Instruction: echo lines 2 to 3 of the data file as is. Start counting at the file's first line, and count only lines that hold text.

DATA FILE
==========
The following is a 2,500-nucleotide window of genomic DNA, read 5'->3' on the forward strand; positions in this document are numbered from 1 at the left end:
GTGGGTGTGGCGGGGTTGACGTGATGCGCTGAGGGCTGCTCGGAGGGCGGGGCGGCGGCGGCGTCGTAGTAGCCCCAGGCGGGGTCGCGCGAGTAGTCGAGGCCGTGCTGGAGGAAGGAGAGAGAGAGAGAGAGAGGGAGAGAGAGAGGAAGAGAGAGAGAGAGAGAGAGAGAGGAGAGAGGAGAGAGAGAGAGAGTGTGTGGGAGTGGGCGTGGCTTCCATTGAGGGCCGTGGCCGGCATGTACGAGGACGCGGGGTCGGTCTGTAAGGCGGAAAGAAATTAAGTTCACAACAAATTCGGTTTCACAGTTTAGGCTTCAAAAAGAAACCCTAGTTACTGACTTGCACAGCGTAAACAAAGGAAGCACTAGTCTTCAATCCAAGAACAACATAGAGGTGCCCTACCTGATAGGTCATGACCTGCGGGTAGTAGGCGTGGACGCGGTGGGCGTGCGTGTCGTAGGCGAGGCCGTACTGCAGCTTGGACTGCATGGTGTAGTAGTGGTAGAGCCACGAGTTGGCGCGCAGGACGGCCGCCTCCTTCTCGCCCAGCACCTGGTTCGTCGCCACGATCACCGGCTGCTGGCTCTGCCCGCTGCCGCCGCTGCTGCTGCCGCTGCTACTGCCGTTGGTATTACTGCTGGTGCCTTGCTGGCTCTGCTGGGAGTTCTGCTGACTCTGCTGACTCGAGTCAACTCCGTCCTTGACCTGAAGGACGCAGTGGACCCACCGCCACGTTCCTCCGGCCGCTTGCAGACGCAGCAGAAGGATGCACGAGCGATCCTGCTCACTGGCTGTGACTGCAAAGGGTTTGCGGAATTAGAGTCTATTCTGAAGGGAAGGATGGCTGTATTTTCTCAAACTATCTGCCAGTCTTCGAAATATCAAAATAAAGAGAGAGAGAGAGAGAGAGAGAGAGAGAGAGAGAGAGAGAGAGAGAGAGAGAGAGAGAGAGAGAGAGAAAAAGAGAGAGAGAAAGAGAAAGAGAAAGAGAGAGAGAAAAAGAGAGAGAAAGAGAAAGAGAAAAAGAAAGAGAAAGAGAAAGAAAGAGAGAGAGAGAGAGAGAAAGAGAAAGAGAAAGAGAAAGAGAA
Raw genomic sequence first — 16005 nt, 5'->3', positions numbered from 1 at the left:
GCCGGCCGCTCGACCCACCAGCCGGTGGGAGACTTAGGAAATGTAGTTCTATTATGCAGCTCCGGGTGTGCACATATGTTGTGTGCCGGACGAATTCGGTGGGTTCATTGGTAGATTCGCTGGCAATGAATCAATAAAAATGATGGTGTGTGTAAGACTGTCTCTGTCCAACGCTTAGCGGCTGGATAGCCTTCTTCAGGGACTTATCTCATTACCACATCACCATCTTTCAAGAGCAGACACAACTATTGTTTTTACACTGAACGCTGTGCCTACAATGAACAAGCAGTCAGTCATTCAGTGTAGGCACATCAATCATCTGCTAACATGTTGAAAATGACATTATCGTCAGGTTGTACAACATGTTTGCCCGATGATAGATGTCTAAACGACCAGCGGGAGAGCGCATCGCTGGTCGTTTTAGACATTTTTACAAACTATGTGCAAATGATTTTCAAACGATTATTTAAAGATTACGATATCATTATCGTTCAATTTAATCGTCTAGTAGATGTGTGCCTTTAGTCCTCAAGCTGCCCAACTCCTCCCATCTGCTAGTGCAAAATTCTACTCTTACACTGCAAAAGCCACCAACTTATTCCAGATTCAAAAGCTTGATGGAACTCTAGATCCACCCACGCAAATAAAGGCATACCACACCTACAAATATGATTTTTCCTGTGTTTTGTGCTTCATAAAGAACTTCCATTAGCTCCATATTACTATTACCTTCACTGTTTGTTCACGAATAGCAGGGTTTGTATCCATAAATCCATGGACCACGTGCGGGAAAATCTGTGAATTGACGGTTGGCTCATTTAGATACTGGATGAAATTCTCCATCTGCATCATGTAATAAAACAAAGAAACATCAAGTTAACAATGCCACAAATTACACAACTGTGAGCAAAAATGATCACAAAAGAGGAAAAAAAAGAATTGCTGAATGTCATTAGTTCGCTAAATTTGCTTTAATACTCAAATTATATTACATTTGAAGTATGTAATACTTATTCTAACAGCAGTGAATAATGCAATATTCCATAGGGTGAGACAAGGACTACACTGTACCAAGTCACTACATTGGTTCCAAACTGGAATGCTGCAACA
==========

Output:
GTGGGTGTGGCGGGGTTGACGTGATGCGCTGAGGGCTGCTCGGAGGGCGGGGCGGCGGCGGCGTCGTAGTAGCCCCAGGCGGGGTCGCGCGAGTAGTCGAGGCCGTGCTGGAGGAAGGAGAGAGAGAGAGAGAGAGGGAGAGAGAGAGGAAGAGAGAGAGAGAGAGAGAGAGAGGAGAGAGGAGAGAGAGAGAGAGTGTGTGGGAGTGGGCGTGGCTTCCATTGAGGGCCGTGGCCGGCATGTACGAGGACGCGGGGTCGGTCTGTAAGGCGGAAAGAAATTAAGTTCACAACAAATTCGGTTTCACAGTTTAGGCTTCAAAAAGAAACCCTAGTTACTGACTTGCACAGCGTAAACAAAGGAAGCACTAGTCTTCAATCCAAGAACAACATAGAGGTGCCCTACCTGATAGGTCATGACCTGCGGGTAGTAGGCGTGGACGCGGTGGGCGTGCGTGTCGTAGGCGAGGCCGTACTGCAGCTTGGACTGCATGGTGTAGTAGTGGTAGAGCCACGAGTTGGCGCGCAGGACGGCCGCCTCCTTCTCGCCCAGCACCTGGTTCGTCGCCACGATCACCGGCTGCTGGCTCTGCCCGCTGCCGCCGCTGCTGCTGCCGCTGCTACTGCCGTTGGTATTACTGCTGGTGCCTTGCTGGCTCTGCTGGGAGTTCTGCTGACTCTGCTGACTCGAGTCAACTCCGTCCTTGACCTGAAGGACGCAGTGGACCCACCGCCACGTTCCTCCGGCCGCTTGCAGACGCAGCAGAAGGATGCACGAGCGATCCTGCTCACTGGCTGTGACTGCAAAGGGTTTGCGGAATTAGAGTCTATTCTGAAGGGAAGGATGGCTGTATTTTCTCAAACTATCTGCCAGTCTTCGAAATATCAAAATAAAGAGAGAGAGAGAGAGAGAGAGAGAGAGAGAGAGAGAGAGAGAGAGAGAGAGAGAGAGAGAGAGAGAGAAAAAGAGAGAGAGAAAGAGAAAGAGAAAGAGAGAGAGAAAAAGAGAGAGAAAGAGAAAGAGAAAAAGAAAGAGAAAGAGAAAGAAAGAGAGAGAGAGAGAGAGAAAGAGAAAGAGAAAGAGAAAGAGAA
Raw genomic sequence first — 16005 nt, 5'->3', positions numbered from 1 at the left: